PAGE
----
Bowen takes four same named characters and weaves a contemporary 21st century tale set on an island in Maine. A huge fan of first the movie and then the book, Bowen transposes von Arnim’s idea into the modern world and reinvents its magic.

Two mothers Lottie and Rose see the same advertisement posted on the noticeboard of the over-zealous Brooklyn preschool their children attend:

Hopewell Cottage

Little Lost Island, Maine.

Old, pretty cottage

to rent on a small island

Springwater, blueberries, sea glass.

August.

They dCIMG7226ecide to rent it and find two others to join them to reduce the cost, Caroline Dester, a celebrity who wishes to hide from the world following a recent public humiliation and Beverly Fisher, the somewhat grumpy and initially reclusive, older character, grieving after a heartbreaking loss and seeking solitude in the company of strangers.

Lottie and Rose reflect on their unhappy marriages; distance and absence incline them towards remembering better days in the early years and in a surge of optimism brought on by the island ambiance, Lottie invites her husband without consulting the others, while Rose procrastinates at Lottie’s suggestion that she do the same.

These four unlikely holidaymakers attempt to navigate living together for one month and discover an ironic comfort and lack of inhibition brought about in the company of strangers. Wounds begin to heal, the island changes their routine and shifts their perspectives as they discover the life-changing effect of a month-long summer holiday on a small island where there is little to do but relax and unwind.

Enchanted August is a pleasant read, even when aware of the plot as it unfolds; discovering how Bowen chooses to represent her characters and their various dilemmas is part of the joy in reading it.

lobsterbake

Traditional Maine Lobster Bake

It is very much an American version with its characters and setting just as von Arnim’s is essentially English even if set in Italy. One of the intriguing local aspects was the age-old lobster bake, something of a communal island lobster, clam, vegetable, seaweed, open fire culinary tradition that brings everyone together.

The island didn’t succeed in invoking quite the same charm and magic as Portofino did for me in the orignal classic, an idyll almost impossible to replicate, however it perhaps offers for many, a more realistic or attainable allure, the idea that one doesn’t have to travel so far to find a simple magic that can transform perspectives and lives.

An entertaining summer read, evocative of the charm, simplicity and transformative powers of a small island holiday.

Further Reading

Review of The Enchanted April by Elizabeth von Arnim

Review of Elizabeth and her German Garden by Elizabeth von Arnim

Note: This book is an ARC (Advance Reader Copy) kindly provided by the publisher.

Tales From The Heart, True Stories From My Childhood by Maryse Condé

I came across Maryse Condé recently via the Man Booker International Prize 2015 list of 10 nominated authors. She is third from the left in the picture below.

FinalistsNot a book prize as such, it is an award conferred on an author who has a significant body of published work, regardless of the original language it was written in, though some of it must have been translated into English.

It is from such long lists the gems are found I say, and having read about all 10 thanks to this excellent Interview: The Finalists Speak in The Guardian, I spotted my potential winner immediately. A winner in the sense that I intend to read a few of their books. The Indian writer Amitav Ghosh was the only author I’d read on this list.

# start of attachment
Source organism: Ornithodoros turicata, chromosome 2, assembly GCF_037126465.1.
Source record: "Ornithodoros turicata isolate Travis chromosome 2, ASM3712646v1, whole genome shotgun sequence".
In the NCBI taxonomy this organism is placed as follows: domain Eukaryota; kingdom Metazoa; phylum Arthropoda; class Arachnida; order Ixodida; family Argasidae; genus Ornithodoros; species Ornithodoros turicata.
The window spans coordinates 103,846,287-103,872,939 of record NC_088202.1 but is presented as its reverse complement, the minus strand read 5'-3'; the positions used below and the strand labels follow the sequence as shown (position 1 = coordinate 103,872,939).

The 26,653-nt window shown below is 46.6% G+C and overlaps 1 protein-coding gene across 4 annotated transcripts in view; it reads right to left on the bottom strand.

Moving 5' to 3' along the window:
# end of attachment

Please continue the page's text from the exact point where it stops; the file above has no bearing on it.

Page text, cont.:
One writer jumped out at me straight away and I pursued her works with little consideration for the pending award result. Maryse Condé didn’t win the prize, the Hungarian writer László Krasznahorkai did, a writer whose books intellectuals rave about, but who I’m not sure I’m ready for yet.

Tales Maryse CondéSo I took Maryse Condé’s advice and started by reading this slim volume of essays of her childhood in Guadeloupe, Tales From the Heart, True Stories From My Childhood.

She takes us right back to the beginning, to the day of her birth. Being the youngest of 8 children, the family possessed an extended collective memory and she was fortunate to have heard the story of her birth from other perspectives.

Her appearance was both a source of pride and shame for her then 43-year-old mother and 63-year-old father, proud that her body remained robust enough to support the creation of a child and shame that it publicly displayed evidence of their continued indulgence in carnal pleasures.

The first chapter Family Portrait describes her parents relationship with France:

“For them France was in no way the seat of colonial power. It was truly the Mother Country and Paris, the City of Light that lit up their lives.”

World War II wasn’t considered dark on account of all the dreadful atrocities that occurred:

“but because for seven long years they were deprived of what meant the most to them, their trips to France.”

She recounts an anecdote of a waiter in a café complimenting the family on their excellent French pronunciation, to which her parents felt indignant, considering themselves just as French as a Parisian waiter, even more so because of their higher education, manners and regular travel.

Not understanding why it mattered so, she asked her brother Sandrino:

“Could he explain my parents behaviour?” to which he replied “Papa and Maman are a pair of alienated individuals,”

a mysterious word that would rest a long time in her consciousness until she came to understand it. She realised that not only did they take no pride in their African ancestry, they knew nothing of it, however:

“They believed they were the most brilliant and most intelligent people alive, proof positive of the progress achieved by the Black Race.”

Maryse Condé

In their neighbourhood all the mothers in their circle held a profession and with it contempt for the manual work they believed had been the undoing of their own mothers. They employed a servant who, though she raised 6 children of her own would begin work at 5am to take care of the needs of the family.